Amy then discusses a tradition in productions of The Tempest which focuses on spectacle, highlighting spiritual themes and quotes like “We are such stuff as dreams are made on” and “O brave new world.” Amy asserts that these productions take a reluctant approach to the colonial implications. Casts Prospero as sympathetic, makes audience “inclined to pardon Prospero”. Her actors then presented a scene which foregrounds Caliban’s implied inferiority; she highlights Miranda’s complicity in this view, that the gentle girl who sympathized with the shipwrecked sailors could not help “being socialized into” the view of Caliban as part of a “vile race.”

Amy goes on to note that the post-colonial adaptations she studied give Miranda a greater connection to the island than does Shakespeare’s play (where Miranda willingly leaves). “She becomes the battleground upon which the battle for serenity is being fought.” She then considers the sexual politics at play, from Prospero’s obsession with Miranda’s virginity to the implications of sexual relations and procreation between two different races. To illustrate this, Amy has her actors portray scenes from the four adaptations she considered:

1) from Elizabeth Munez’s Prospero’s Daughter, with a scene illustrating Virginia’s innocent inability to differentiate between races. Also highlights Virginia’s association with the island, which she comes to consider herself indigenous to, though she was born in England; Kimberly delivers a monologue where Virginia explains this.
2) from David Wallace’s Do You Love Me, Master?, where Miranda describes herself as “cross-grained,” underscoring her mixed-race background. Prospero, despite having no respect for Miranda’s mother, holds his daughter to a higher standard, seeking to match her to the only other European on the island. Miranda retains an awareness of her mixed-race throughout the play.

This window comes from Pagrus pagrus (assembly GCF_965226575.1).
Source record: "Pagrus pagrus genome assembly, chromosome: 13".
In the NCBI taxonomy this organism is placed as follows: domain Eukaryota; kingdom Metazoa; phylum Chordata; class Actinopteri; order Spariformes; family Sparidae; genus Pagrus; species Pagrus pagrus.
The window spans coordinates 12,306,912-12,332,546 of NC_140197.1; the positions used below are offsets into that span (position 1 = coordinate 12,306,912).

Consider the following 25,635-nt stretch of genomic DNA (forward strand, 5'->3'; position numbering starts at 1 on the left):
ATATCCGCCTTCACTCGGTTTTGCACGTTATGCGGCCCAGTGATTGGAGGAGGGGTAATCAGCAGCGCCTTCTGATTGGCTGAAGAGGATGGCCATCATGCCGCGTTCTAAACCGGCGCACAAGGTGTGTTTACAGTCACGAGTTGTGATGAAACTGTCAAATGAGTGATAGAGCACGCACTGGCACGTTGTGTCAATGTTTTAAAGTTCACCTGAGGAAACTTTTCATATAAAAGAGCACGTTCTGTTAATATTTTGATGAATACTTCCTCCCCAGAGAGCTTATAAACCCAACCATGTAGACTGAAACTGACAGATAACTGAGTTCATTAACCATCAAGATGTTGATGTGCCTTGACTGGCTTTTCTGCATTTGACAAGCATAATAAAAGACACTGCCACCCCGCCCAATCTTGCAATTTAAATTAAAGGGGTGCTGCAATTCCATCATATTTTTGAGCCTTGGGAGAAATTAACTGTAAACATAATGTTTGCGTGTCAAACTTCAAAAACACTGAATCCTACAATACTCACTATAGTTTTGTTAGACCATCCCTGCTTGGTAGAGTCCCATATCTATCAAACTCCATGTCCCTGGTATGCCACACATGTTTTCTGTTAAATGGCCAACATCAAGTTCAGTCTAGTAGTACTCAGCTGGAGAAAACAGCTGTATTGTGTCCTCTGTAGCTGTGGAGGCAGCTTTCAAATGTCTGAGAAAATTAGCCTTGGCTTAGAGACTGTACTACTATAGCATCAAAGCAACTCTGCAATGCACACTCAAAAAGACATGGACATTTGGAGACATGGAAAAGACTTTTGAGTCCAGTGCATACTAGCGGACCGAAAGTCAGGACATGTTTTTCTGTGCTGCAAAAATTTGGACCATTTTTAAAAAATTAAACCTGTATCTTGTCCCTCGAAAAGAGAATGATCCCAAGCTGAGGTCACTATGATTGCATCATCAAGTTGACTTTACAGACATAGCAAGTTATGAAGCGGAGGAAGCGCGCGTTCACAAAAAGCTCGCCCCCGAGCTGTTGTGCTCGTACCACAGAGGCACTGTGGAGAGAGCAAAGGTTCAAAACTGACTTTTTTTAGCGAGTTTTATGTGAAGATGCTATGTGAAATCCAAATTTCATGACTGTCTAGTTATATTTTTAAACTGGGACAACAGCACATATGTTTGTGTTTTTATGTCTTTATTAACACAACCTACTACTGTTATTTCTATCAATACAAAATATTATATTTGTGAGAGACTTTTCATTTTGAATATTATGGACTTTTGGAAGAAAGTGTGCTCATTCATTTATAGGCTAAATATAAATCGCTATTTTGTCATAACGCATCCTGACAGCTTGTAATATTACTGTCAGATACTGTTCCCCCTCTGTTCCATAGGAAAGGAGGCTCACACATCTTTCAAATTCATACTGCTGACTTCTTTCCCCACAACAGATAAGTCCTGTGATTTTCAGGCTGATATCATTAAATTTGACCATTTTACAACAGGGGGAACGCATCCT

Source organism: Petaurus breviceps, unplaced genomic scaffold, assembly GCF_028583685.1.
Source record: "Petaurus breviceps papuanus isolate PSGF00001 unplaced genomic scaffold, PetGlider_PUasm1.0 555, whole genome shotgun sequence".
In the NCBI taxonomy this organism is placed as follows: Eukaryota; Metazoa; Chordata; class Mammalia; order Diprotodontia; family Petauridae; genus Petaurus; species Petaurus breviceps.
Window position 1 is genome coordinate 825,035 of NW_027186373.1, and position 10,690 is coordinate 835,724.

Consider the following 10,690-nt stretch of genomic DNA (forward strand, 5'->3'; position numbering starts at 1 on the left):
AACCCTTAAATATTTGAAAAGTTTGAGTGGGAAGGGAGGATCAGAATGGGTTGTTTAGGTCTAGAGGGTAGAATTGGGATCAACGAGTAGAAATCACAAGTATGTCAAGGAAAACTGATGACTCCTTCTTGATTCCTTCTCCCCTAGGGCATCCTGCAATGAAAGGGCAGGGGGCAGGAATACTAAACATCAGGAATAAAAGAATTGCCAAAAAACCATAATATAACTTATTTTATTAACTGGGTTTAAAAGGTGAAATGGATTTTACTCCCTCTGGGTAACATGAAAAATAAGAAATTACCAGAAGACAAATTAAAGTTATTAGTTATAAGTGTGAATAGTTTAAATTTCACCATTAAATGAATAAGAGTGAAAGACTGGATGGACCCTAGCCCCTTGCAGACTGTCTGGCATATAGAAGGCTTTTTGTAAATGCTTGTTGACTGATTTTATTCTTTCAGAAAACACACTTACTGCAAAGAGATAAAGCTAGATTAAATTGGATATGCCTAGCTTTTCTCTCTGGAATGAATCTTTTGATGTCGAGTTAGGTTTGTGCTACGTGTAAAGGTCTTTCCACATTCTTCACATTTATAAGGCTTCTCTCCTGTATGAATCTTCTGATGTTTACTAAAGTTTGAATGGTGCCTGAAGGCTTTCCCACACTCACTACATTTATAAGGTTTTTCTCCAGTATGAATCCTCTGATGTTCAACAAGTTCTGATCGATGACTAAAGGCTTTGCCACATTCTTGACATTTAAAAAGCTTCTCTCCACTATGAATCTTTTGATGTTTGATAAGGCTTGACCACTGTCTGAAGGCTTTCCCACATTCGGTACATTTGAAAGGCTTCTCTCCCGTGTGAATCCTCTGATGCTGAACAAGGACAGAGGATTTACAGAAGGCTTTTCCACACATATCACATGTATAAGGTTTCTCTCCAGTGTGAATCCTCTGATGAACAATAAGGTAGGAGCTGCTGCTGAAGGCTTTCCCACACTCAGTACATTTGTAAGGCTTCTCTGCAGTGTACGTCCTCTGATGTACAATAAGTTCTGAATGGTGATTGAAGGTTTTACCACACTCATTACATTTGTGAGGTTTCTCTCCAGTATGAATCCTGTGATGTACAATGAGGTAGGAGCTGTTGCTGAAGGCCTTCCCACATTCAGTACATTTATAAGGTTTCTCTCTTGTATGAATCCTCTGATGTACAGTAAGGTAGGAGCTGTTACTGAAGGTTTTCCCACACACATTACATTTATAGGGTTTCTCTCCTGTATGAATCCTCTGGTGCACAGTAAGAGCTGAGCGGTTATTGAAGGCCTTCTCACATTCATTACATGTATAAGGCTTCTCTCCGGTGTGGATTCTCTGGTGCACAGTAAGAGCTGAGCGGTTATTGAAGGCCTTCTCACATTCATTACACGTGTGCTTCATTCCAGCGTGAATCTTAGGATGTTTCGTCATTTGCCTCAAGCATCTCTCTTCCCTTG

3) A Tempest, by Aime Cesaire, which higlights Miranda’s comfort and familiarity with the island, which she wishes to share with willing listeners. Cesaire even reassigns some of Caliban’s lines from Shakespeare’s The Tempest to Miranda, changing the tenor of those lines.
4) George Lamming’s novel Water with Berries, which Amy uses to discuss the sexual politics, as the Miranda-character describes the graphic rape which dissociated her from identification with the island. The islanders here become the savage stereotype, but only because they have learned it from their colonial masters.

Amy finishes by presenting the idea of stories as the means of identification for conquered peoples. The presentation of Miranda as native “foregrounds questions of indigenousness” and allows The Tempest to become an enduring arena for a discussion on the power dynamics between colonizers and the colonized.

Rosalind and Cleopatra: The Androgyne in Performance
presented by Lem A. Prades

Lem begins by connecting the heroines of Shakespeare’s plays to the sexual/gender ambiguity of Queen Elizabeth, at once the ultimate female and a removed, and thus asexual, force. Using this conception of Elizabeth, Lem suggests a connection between Elizabeth’s persona to both the comic cross-dressing heroines and the primary females in tragedies who also take on mOCSuline attributes. Lem states that the aim of his presentation is to examine the “collapsing mOCSuline and feminine features in Shakespeare’s dramatic features,” using the comic example of Rosalind and the tragic example of Cleopatra. Lem suggests that “Rosalind and Cleopatra exercise the greatest degree of autonomy,” layering sexual identities that “perpetuates autonomy over the self and others.”

Lem begins by explicating the theories of gender and performativity that he will be working with throughout his presentation. This introduces the third gender, the androgyne, taken from Plato, an idealized figure synthesizing both the mOCSuline and the feminine attributes, transcending duality. So where in this do Rosalind and Cleopatra most neatly fit?